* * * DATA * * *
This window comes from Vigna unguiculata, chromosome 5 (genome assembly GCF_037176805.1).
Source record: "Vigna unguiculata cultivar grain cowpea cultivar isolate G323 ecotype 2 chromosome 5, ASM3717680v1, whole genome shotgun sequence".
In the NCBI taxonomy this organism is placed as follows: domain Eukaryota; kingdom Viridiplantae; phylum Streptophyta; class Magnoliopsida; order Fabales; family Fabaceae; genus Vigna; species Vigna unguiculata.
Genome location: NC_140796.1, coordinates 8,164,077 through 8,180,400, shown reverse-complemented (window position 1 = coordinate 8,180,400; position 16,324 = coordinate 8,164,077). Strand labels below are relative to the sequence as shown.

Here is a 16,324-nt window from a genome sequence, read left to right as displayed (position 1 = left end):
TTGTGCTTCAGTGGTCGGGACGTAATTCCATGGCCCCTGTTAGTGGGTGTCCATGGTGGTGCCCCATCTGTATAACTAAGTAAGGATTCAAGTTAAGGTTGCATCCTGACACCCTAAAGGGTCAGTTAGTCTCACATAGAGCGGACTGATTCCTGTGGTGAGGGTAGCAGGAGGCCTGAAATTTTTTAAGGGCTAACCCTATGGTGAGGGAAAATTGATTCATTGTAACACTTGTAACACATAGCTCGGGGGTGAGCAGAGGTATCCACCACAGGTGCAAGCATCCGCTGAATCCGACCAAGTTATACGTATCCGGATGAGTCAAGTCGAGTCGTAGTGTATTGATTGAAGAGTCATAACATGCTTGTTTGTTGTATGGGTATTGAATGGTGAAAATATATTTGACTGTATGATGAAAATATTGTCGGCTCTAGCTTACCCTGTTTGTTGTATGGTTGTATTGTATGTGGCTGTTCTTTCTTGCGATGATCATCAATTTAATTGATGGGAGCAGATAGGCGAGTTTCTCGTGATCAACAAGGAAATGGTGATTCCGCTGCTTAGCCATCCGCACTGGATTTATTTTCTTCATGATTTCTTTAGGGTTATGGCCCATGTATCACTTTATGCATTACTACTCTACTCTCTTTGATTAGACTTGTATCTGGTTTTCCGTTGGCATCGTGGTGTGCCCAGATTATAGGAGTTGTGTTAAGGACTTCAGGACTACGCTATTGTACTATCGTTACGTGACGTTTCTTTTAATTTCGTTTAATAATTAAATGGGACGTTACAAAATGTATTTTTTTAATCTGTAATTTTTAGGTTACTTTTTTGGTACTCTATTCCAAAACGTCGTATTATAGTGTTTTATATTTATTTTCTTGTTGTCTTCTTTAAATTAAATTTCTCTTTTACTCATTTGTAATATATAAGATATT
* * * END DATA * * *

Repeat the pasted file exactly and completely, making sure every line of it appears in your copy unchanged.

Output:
This window comes from Vigna unguiculata, chromosome 5 (genome assembly GCF_037176805.1).
Source record: "Vigna unguiculata cultivar grain cowpea cultivar isolate G323 ecotype 2 chromosome 5, ASM3717680v1, whole genome shotgun sequence".
In the NCBI taxonomy this organism is placed as follows: domain Eukaryota; kingdom Viridiplantae; phylum Streptophyta; class Magnoliopsida; order Fabales; family Fabaceae; genus Vigna; species Vigna unguiculata.
Genome location: NC_140796.1, coordinates 8,164,077 through 8,180,400, shown reverse-complemented (window position 1 = coordinate 8,180,400; position 16,324 = coordinate 8,164,077). Strand labels below are relative to the sequence as shown.

Here is a 16,324-nt window from a genome sequence, read left to right as displayed (position 1 = left end):
TTGTGCTTCAGTGGTCGGGACGTAATTCCATGGCCCCTGTTAGTGGGTGTCCATGGTGGTGCCCCATCTGTATAACTAAGTAAGGATTCAAGTTAAGGTTGCATCCTGACACCCTAAAGGGTCAGTTAGTCTCACATAGAGCGGACTGATTCCTGTGGTGAGGGTAGCAGGAGGCCTGAAATTTTTTAAGGGCTAACCCTATGGTGAGGGAAAATTGATTCATTGTAACACTTGTAACACATAGCTCGGGGGTGAGCAGAGGTATCCACCACAGGTGCAAGCATCCGCTGAATCCGACCAAGTTATACGTATCCGGATGAGTCAAGTCGAGTCGTAGTGTATTGATTGAAGAGTCATAACATGCTTGTTTGTTGTATGGGTATTGAATGGTGAAAATATATTTGACTGTATGATGAAAATATTGTCGGCTCTAGCTTACCCTGTTTGTTGTATGGTTGTATTGTATGTGGCTGTTCTTTCTTGCGATGATCATCAATTTAATTGATGGGAGCAGATAGGCGAGTTTCTCGTGATCAACAAGGAAATGGTGATTCCGCTGCTTAGCCATCCGCACTGGATTTATTTTCTTCATGATTTCTTTAGGGTTATGGCCCATGTATCACTTTATGCATTACTACTCTACTCTCTTTGATTAGACTTGTATCTGGTTTTCCGTTGGCATCGTGGTGTGCCCAGATTATAGGAGTTGTGTTAAGGACTTCAGGACTACGCTATTGTACTATCGTTACGTGACGTTTCTTTTAATTTCGTTTAATAATTAAATGGGACGTTACAAAATGTATTTTTTTAATCTGTAATTTTTAGGTTACTTTTTTGGTACTCTATTCCAAAACGTCGTATTATAGTGTTTTATATTTATTTTCTTGTTGTCTTCTTTAAATTAAATTTCTCTTTTACTCATTTGTAATATATAAGATATT